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Three domains of project organising

Article highlight

This article challenges the belief that project organising is temporary.

It argues that most project organising is done by (relatively) permanent forms of organisation.

It also argues that the belief of its temporary nature has limited the development of research in this field.

Keywords

  • Temporary
  • Organisation
  • Project-based firm
  • Owners and operators
  • Project governance
  • Commercial management
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What does the paper cover?

This paper develops a conceptual framework, which defines three domains of project organising as its theoretical basis. It also identifies two important new areas for future research in project organising.

Conceptual framework of the three domains of project organising

The framework shows the three main organisational types in

 the field of projects:

  • the relatively permanent owner
    and operator;
  • the temporary project or programme;
  • the relatively permanent
    project-based firm as supplier.

 

Methodology

The arguments in this study were developed through a critical review of selected literature in three areas of project organising:

  1. project organising as temporary organising;
  2. more recent literature on project-based firms;
  3. the gap in between the first two, that is, the role of the owners as investors in and operators of the outputs created by the project.

Research findings

A brief summary of the literature review is as follows.

Project organising as temporary organising: The literature review on projects as temporary organisations shows that the concept is deep-rooted in academic research and is defined as such in the Project Management Institute’s Project Management Body of Knowledge. However, there are some studies that argue that the analysis should be extended to include attention to the interface of the project with its parent organisation.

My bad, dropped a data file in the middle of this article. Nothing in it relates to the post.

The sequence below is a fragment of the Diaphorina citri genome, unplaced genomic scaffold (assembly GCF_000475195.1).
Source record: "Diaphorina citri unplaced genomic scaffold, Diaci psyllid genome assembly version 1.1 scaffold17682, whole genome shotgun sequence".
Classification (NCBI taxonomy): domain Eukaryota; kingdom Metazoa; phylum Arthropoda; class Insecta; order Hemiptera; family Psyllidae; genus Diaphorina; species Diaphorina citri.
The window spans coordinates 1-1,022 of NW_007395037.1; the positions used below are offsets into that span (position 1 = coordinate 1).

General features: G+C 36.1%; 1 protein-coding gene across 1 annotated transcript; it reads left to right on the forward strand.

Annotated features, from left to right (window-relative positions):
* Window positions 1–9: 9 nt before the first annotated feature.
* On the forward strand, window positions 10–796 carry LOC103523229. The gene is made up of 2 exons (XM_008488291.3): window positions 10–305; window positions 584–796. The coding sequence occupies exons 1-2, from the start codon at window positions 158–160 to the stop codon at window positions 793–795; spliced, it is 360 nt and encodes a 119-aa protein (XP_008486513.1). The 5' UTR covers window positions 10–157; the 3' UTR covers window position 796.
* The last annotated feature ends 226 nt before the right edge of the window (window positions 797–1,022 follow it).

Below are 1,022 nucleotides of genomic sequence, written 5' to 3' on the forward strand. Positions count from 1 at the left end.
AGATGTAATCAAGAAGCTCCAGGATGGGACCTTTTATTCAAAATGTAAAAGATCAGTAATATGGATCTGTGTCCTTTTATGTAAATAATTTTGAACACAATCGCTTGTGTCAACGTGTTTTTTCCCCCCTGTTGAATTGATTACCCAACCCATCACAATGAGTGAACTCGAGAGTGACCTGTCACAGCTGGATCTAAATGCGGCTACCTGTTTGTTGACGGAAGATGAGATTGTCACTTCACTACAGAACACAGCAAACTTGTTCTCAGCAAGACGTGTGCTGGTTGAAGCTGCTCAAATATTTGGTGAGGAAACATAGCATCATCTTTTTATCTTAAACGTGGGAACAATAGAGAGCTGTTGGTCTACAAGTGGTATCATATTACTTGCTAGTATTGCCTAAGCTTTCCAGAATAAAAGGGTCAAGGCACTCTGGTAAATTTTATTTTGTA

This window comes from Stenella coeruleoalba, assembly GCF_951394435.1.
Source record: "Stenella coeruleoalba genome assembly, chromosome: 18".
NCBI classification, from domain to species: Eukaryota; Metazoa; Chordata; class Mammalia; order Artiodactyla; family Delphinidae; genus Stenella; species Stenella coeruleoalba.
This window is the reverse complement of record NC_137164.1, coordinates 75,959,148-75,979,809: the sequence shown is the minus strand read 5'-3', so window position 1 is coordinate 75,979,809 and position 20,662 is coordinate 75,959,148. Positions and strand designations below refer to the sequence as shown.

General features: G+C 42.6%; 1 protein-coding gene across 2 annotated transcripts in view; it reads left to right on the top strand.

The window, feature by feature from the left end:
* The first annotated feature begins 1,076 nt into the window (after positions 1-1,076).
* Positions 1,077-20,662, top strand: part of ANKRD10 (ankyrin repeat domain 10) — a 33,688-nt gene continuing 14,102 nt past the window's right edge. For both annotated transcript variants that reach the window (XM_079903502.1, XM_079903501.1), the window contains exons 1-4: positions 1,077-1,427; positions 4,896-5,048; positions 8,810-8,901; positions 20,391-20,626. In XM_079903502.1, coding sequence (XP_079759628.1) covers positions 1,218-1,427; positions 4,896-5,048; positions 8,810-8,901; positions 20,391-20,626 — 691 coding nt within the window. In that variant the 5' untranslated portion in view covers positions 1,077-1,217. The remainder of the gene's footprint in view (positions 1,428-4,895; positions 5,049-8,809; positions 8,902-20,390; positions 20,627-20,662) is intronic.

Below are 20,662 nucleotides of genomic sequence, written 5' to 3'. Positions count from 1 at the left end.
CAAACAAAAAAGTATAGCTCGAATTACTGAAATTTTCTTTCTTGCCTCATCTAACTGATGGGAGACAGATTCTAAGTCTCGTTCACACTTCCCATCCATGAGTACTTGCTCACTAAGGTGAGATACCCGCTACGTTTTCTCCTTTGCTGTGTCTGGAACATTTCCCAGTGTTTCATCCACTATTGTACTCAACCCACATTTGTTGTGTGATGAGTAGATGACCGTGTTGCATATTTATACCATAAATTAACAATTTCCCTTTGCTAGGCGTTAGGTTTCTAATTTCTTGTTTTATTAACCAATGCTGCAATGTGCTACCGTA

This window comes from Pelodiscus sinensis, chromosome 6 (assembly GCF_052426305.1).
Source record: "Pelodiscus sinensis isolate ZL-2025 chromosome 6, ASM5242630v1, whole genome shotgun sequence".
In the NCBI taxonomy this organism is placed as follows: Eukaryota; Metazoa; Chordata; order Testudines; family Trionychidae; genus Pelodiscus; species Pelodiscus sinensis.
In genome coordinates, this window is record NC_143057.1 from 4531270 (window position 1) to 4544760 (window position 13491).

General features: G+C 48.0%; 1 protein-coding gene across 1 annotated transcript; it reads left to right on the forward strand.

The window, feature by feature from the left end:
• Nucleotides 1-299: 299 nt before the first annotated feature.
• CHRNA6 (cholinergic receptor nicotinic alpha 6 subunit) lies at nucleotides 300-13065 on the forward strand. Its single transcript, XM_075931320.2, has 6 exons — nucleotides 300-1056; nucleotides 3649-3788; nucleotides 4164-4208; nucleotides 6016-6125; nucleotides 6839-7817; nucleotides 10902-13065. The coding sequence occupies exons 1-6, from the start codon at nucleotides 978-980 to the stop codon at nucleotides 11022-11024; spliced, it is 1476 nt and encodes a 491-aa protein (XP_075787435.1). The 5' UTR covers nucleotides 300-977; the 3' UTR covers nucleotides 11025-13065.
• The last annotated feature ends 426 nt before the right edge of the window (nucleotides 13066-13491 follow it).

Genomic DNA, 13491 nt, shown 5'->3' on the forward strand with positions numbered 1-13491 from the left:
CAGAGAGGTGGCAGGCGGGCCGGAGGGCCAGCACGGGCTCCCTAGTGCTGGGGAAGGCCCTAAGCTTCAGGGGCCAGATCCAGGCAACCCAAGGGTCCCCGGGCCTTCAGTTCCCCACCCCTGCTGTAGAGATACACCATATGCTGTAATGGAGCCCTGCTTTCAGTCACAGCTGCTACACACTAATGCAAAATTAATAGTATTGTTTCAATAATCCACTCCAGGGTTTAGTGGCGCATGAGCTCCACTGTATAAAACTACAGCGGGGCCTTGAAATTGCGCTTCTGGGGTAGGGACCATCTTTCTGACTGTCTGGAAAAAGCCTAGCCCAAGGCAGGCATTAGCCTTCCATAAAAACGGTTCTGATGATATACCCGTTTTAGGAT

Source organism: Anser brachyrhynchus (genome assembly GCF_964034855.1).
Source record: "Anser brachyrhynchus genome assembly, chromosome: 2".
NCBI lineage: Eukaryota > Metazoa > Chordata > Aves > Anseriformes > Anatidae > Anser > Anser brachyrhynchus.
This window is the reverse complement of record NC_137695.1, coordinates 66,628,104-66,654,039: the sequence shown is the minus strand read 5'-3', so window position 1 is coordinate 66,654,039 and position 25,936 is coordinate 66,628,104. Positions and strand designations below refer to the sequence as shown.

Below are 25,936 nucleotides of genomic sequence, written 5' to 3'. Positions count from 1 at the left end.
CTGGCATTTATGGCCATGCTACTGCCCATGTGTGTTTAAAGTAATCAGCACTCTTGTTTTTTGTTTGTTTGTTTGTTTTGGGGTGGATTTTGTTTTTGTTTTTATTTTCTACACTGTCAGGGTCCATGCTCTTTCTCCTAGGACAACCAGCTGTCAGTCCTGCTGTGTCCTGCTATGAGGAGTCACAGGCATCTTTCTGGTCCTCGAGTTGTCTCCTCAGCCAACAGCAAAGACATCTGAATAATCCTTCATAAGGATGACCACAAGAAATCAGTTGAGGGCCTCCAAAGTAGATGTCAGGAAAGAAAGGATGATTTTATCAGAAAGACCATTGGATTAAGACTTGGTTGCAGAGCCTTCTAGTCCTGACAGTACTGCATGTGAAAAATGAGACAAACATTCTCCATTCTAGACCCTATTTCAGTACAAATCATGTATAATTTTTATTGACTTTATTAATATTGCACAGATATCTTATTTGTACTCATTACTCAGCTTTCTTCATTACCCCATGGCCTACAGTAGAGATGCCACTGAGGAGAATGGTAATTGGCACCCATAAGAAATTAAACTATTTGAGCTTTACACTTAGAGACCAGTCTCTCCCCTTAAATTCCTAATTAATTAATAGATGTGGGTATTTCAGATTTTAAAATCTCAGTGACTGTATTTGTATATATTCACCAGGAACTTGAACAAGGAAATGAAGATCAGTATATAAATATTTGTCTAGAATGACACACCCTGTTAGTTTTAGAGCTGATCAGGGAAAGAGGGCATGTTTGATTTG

In this article, Graham Winch uses the term ‘temporary’ to mean ‘determinate’: the project will be terminated at a pre-agreed point, which is agreed early on in the project life cycle by the involved parties.

Project owners and operators: Permanent organisations may become owners and operators of projects when they want to expand or upgrade their ability to deliver services. The role of these permanent firms as owners and operators of infrastructure has important implications for project organising, but there has been little explicit attention paid to them in the literature. This paper reviews the research of suppliers to owners and operators of the resources needed for projects and programmes.

Project suppliers: Owners and operators typically hire suppliers of project-related services, which are usually organised as permanent project-based firms. These firms bring skilled people together to work on tasks for a variety of owners and purposes. Projects are their core business, and it is important to realise how these firms fit into the framework.

Project organising as temporary configurations of permanent organisations: This study shows how project organising is best seen as a configuration of permanent organisations coming together to form a temporary coalition to deliver an outcome. These interactions should form the basis of new and challenging research for project organising.

Conclusions

This theoretical research study develops a conceptual framework of project organising (see page 1) as a combination of temporary and permanent organisations. The framework provides the basis for further theory development and future research.

This paper also identifies that, because the focus has mainly been on projects as temporary organisations, this has limited the range of research in this field. More research is needed in two areas:

  1. at the interface between the three domains of project organising: governance, commercial and resources; and
  2. on project organising as temporary configurations of permanent organisations, in coalition, to deliver outputs.
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